The menu cleverly divides offerings by their origin: Green Earth, Charcoal & Wood, From The Sky, From The Sea, From The Hoof.

  • Among the stars … From Wood: Courthouse Signature Flatbread (wood-oven dried tomatoes, fresh buratta, basil, garlic puree and truffle honey: $14.)
  • From Sea: Pan roasted day boat scallops on saffron & pea risotto, $32. It comes with sturgeon caviar, which is fine on its own but detracts from the ultra-fresh taste of the large, plump scallops; ask for it to served on the side.
  • And from Dessert: Chocolate Molten Cake with vanilla Crème Anglaise, candied orange zest, muddled raspberry and bourbon crème $14.

Courthouse 2021’s setting features muted wall coverings, white tablecloths, high ceilings and Mediterranean stonework. Service is informed, involved (but not hovering), formal (by California standards) and polite. At meal’s end, you feel ever so slightly more important than you really are. A sure sign of class.


The Courthouse 2021 Restaurant: 2021 Broadway, Redwood City. Monday through Sunday from 3 to 11 p.m. Street parking and public lots are readily available. www.thecourthouse2021.com. For reservations, also via OpenTable.com, (650) 367-7974.

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Best. Exhibit. Ever.

If you’re not lucky enough to live in San Francisco, this exhibit is worth a trip to the City by the Bay. Well worth it.

The show, which runs till October 28, is Rene Magritte: The Fifth Season. It is exclusive to San Francisco Museum of Modern Art and will not tour. Two other things make it worth the journey:

One is Magritte. More than any other artist—including Escher and Dali—he alters reality by painting hyper-realistically. When he paints a giant shaving brush, every hair on that brush stands out. His rocks look like rocks; mountains like mountains. Once that’s done, he bends that reality . . . and your mind.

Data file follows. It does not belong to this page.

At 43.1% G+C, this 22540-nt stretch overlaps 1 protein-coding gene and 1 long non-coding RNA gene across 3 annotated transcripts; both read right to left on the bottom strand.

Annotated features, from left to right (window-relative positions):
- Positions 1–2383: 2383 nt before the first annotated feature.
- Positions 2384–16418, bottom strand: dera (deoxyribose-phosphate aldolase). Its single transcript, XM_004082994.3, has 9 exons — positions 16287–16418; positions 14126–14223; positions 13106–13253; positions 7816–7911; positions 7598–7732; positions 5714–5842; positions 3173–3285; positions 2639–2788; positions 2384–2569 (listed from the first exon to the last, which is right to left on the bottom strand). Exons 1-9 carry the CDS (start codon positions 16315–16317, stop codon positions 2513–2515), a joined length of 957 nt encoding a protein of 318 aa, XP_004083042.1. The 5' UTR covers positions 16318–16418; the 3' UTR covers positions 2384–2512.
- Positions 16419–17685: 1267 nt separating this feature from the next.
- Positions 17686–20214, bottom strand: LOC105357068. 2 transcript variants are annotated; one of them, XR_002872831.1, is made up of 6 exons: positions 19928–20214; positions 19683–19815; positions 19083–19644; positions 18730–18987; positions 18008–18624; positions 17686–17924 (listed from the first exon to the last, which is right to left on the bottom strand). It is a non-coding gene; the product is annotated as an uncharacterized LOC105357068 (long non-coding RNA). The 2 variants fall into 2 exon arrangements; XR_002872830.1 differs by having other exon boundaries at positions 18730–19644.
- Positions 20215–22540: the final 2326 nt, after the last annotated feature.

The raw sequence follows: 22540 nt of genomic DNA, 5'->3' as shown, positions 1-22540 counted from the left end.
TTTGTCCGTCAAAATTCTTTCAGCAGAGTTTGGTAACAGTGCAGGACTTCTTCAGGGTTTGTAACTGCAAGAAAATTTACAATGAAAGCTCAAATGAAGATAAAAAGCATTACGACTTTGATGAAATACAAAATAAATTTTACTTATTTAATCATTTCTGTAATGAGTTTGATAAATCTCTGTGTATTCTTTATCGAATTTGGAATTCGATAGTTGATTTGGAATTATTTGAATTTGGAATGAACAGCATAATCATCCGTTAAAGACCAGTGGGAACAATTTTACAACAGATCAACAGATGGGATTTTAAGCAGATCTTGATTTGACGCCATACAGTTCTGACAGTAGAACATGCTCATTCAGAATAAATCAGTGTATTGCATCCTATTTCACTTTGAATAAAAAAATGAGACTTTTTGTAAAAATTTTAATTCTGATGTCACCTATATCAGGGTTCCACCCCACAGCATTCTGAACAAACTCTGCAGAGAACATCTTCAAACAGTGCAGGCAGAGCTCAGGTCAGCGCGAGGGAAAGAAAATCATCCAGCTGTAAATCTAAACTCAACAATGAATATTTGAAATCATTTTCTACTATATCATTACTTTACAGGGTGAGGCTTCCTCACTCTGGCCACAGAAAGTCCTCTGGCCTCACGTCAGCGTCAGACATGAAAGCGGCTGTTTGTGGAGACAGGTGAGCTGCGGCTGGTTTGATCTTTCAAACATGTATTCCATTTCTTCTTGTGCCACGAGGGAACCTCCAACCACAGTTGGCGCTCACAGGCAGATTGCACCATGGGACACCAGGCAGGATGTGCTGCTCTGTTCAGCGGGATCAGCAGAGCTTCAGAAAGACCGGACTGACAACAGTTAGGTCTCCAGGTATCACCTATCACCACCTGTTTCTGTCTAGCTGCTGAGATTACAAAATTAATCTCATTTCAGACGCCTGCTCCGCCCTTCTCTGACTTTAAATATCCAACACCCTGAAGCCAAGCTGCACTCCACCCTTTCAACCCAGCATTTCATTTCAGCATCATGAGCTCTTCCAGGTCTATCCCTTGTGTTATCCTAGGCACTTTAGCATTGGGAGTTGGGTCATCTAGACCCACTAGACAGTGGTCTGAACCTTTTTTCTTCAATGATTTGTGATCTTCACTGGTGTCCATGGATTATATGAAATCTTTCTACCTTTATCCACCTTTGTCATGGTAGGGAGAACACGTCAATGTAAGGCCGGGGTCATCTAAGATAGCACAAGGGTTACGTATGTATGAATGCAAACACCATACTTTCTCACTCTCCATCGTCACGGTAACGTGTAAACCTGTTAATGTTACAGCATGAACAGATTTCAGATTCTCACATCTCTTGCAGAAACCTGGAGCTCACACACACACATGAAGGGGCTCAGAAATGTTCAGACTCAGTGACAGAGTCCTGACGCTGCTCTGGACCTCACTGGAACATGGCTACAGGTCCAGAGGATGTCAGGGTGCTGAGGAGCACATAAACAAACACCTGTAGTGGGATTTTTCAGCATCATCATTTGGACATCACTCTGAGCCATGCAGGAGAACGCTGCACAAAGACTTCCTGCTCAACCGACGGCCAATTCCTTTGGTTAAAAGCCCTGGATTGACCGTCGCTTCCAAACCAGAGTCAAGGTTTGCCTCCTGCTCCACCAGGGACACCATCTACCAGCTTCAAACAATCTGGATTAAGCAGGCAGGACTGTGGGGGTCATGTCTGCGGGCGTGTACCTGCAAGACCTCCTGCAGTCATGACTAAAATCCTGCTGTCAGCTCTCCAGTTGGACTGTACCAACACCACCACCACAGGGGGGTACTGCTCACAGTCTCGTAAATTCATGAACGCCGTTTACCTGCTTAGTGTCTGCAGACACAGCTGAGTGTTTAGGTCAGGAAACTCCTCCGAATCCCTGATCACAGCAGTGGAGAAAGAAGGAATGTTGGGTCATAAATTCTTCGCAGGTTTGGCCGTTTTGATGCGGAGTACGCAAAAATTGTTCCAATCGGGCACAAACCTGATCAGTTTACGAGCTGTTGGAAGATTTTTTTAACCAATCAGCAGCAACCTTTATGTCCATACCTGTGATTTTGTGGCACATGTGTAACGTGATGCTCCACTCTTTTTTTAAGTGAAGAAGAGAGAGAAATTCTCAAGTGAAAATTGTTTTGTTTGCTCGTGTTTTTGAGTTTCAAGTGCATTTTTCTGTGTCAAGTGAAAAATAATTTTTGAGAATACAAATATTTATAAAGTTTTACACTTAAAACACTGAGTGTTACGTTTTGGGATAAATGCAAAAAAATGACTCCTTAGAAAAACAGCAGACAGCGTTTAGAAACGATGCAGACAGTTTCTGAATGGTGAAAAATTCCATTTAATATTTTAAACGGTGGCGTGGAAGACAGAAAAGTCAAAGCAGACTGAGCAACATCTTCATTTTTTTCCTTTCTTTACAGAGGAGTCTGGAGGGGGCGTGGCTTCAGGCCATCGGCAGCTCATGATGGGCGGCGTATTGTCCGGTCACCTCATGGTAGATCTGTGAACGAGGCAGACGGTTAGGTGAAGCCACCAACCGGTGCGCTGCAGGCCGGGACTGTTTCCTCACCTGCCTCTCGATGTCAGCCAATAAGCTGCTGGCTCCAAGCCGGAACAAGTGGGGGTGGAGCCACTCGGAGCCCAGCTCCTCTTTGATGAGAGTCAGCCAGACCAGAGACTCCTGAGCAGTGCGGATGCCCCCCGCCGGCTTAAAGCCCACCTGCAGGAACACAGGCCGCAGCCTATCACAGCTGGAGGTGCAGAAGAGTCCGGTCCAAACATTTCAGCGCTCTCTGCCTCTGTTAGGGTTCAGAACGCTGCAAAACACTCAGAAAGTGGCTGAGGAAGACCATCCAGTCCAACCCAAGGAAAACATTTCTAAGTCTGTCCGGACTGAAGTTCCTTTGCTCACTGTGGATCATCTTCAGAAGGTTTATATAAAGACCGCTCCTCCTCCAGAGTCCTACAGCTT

The other is that this brilliantly put-together exhibit ends with its own reality bending, what Magritte might have done if he’d lived in the Digital Age.

Best. Exhibit. Ever.

Don’t. Miss. It.

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Have we got a tip for you!

On your next trip to San Francisco, you’ll be tempted to eat at State Bird Provisions, named the best new restaurant in the country. You’ll either wait a month or more for a reservation or wait what feels like a month or more outside, in line, hoping for a table.

We ate there but didn’t like it much at all. The combination of ingredients and spices in most dishes made little sense to our eyes or our taste buds. And featuring Rice Krispies as an innovative ingredient left our dining experience less than impressive.

But. Right next door is its sister restaurant, The Progress. No line, no breakfast cereal. And seriously wonderful food. The chef knows his ingredients, the bartenders know their mixology, the waiters know their menu. It’s a delight.

Not a cheap delight. Oysters are $3 each. Halibut is $32. Abalone’s $36. And deserts run $10-12.

But. It’s a worthy splurge. Your taste buds will tingle. Your stomach will thank your mouth. You’re in the hands of true professionals who are intent on giving you a memorable experience, a memorable San Francisco experience.

Of special note: the bowl of forest gifts—roasted morels. Perfect taste of woodland wonder for $23. Stinging nettle & ricotta ravioli with black trumpets and apple cider ‘saba’. The ravioli is melt-on-your-tongue tender, and you can taste each individual ingredient in the dish. Alaskan halibut with fava beans. It’s as tasty in your mouth as it is beautiful to your eyes. $32. And the chocolate torte with strawberries and pistachio. Meal-ending sweet deliciousness.